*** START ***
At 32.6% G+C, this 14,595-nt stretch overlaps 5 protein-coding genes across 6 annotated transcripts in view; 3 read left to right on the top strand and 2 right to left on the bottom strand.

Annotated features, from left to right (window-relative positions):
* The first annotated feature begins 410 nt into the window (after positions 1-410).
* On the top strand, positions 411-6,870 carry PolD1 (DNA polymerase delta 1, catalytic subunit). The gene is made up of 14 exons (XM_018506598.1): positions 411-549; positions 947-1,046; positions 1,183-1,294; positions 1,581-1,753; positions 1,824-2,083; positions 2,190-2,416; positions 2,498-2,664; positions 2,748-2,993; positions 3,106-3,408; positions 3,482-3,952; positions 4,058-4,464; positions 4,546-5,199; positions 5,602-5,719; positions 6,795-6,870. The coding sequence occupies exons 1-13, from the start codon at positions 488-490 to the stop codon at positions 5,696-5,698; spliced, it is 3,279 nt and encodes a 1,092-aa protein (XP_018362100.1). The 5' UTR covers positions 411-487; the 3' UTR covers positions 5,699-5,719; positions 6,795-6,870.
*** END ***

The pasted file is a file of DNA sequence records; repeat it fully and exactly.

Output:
At 32.6% G+C, this 14,595-nt stretch overlaps 5 protein-coding genes across 6 annotated transcripts in view; 3 read left to right on the top strand and 2 right to left on the bottom strand.

Annotated features, from left to right (window-relative positions):
* The first annotated feature begins 410 nt into the window (after positions 1-410).
* On the top strand, positions 411-6,870 carry PolD1 (DNA polymerase delta 1, catalytic subunit). The gene is made up of 14 exons (XM_018506598.1): positions 411-549; positions 947-1,046; positions 1,183-1,294; positions 1,581-1,753; positions 1,824-2,083; positions 2,190-2,416; positions 2,498-2,664; positions 2,748-2,993; positions 3,106-3,408; positions 3,482-3,952; positions 4,058-4,464; positions 4,546-5,199; positions 5,602-5,719; positions 6,795-6,870. The coding sequence occupies exons 1-13, from the start codon at positions 488-490 to the stop codon at positions 5,696-5,698; spliced, it is 3,279 nt and encodes a 1,092-aa protein (XP_018362100.1). The 5' UTR covers positions 411-487; the 3' UTR covers positions 5,699-5,719; positions 6,795-6,870.